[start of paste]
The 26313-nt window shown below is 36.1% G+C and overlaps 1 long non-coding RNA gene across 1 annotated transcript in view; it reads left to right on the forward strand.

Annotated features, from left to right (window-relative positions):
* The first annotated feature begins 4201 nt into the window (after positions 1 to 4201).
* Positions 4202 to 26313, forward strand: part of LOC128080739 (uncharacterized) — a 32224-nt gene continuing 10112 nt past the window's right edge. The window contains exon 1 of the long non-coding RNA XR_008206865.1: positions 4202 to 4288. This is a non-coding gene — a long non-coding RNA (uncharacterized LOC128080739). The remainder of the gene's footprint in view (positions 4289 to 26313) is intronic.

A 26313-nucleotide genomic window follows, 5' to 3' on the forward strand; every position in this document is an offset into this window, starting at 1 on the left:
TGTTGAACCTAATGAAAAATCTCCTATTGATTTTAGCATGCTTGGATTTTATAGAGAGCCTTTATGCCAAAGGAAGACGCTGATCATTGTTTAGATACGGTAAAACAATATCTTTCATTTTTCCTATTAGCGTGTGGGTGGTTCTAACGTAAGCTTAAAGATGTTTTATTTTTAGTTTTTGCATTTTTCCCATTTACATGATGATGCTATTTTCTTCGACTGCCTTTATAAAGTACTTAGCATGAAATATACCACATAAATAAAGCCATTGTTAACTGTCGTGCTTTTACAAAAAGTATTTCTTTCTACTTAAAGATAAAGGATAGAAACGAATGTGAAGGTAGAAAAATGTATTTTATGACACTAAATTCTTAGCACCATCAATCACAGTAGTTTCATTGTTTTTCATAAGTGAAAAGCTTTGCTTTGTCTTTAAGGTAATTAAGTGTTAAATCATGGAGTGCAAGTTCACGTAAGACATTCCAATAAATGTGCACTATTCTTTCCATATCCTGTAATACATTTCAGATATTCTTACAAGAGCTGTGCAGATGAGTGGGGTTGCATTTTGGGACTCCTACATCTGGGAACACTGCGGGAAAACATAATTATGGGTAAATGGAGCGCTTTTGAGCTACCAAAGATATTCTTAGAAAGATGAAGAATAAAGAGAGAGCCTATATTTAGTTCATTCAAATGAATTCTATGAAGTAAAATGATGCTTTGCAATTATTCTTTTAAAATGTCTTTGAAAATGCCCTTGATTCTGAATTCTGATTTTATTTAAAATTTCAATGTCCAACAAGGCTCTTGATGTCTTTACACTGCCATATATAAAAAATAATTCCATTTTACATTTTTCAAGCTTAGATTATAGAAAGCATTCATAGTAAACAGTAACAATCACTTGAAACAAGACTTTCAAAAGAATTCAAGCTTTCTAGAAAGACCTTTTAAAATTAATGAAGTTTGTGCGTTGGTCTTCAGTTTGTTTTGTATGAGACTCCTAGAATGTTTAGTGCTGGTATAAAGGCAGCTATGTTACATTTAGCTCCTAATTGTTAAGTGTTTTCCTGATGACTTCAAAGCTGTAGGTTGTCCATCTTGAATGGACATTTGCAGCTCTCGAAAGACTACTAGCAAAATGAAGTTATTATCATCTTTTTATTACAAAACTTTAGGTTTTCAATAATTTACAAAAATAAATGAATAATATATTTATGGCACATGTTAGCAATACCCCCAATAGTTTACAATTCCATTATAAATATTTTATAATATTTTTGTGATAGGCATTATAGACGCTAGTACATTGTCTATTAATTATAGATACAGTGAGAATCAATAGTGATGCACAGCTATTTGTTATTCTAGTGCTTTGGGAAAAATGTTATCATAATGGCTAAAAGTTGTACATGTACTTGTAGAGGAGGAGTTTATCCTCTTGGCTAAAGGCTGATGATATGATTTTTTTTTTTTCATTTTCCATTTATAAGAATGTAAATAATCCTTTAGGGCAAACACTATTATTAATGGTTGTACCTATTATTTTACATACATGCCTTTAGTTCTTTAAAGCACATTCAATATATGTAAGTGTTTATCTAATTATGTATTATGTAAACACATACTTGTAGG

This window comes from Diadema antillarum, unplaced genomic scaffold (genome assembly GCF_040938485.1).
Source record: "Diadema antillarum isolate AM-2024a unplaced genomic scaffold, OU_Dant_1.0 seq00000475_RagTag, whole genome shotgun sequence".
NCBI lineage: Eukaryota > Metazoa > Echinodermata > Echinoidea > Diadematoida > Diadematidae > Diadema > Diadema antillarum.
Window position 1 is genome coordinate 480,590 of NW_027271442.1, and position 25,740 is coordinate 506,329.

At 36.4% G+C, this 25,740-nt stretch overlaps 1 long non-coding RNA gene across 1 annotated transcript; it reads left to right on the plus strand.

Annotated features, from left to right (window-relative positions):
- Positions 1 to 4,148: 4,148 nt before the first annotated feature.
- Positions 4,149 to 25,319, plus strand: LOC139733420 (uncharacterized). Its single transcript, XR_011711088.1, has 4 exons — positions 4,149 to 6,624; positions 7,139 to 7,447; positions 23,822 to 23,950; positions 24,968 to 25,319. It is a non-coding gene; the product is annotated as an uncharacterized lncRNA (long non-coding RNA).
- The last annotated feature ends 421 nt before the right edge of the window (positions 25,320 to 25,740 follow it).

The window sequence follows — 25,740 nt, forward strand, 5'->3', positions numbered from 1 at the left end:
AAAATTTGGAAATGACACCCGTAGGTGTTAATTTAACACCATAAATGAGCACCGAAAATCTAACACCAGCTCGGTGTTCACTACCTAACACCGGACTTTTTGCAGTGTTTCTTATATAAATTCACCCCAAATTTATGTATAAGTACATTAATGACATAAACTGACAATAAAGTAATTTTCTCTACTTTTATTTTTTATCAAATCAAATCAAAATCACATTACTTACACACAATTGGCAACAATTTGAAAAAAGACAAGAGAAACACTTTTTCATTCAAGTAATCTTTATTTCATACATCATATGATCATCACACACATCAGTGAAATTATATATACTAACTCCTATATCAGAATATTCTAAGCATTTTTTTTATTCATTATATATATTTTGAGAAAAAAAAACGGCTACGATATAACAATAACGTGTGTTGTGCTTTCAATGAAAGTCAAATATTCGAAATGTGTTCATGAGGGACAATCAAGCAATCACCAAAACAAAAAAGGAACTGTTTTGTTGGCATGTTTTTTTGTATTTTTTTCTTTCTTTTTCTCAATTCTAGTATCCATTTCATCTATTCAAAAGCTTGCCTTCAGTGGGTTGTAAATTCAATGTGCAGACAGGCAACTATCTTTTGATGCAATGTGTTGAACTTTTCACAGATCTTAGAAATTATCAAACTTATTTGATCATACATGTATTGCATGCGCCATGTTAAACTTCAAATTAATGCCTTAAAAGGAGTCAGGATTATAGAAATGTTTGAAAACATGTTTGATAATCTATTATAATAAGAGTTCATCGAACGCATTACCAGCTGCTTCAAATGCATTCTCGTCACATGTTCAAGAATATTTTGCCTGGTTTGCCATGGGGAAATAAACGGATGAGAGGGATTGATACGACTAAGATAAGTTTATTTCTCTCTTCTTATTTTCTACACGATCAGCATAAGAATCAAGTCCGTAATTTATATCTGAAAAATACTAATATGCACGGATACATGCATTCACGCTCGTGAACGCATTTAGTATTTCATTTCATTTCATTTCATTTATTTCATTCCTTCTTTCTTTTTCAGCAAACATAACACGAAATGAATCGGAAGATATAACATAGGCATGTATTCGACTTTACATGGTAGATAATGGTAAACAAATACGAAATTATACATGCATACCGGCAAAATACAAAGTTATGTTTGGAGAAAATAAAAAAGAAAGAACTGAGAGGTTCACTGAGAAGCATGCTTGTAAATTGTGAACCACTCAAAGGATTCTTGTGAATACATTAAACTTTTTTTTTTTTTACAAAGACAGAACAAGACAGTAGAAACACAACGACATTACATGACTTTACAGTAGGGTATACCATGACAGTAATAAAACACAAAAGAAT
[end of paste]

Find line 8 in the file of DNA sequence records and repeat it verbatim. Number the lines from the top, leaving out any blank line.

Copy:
Source record: "Diadema antillarum isolate AM-2024a unplaced genomic scaffold, OU_Dant_1.0 seq00000475_RagTag, whole genome shotgun sequence".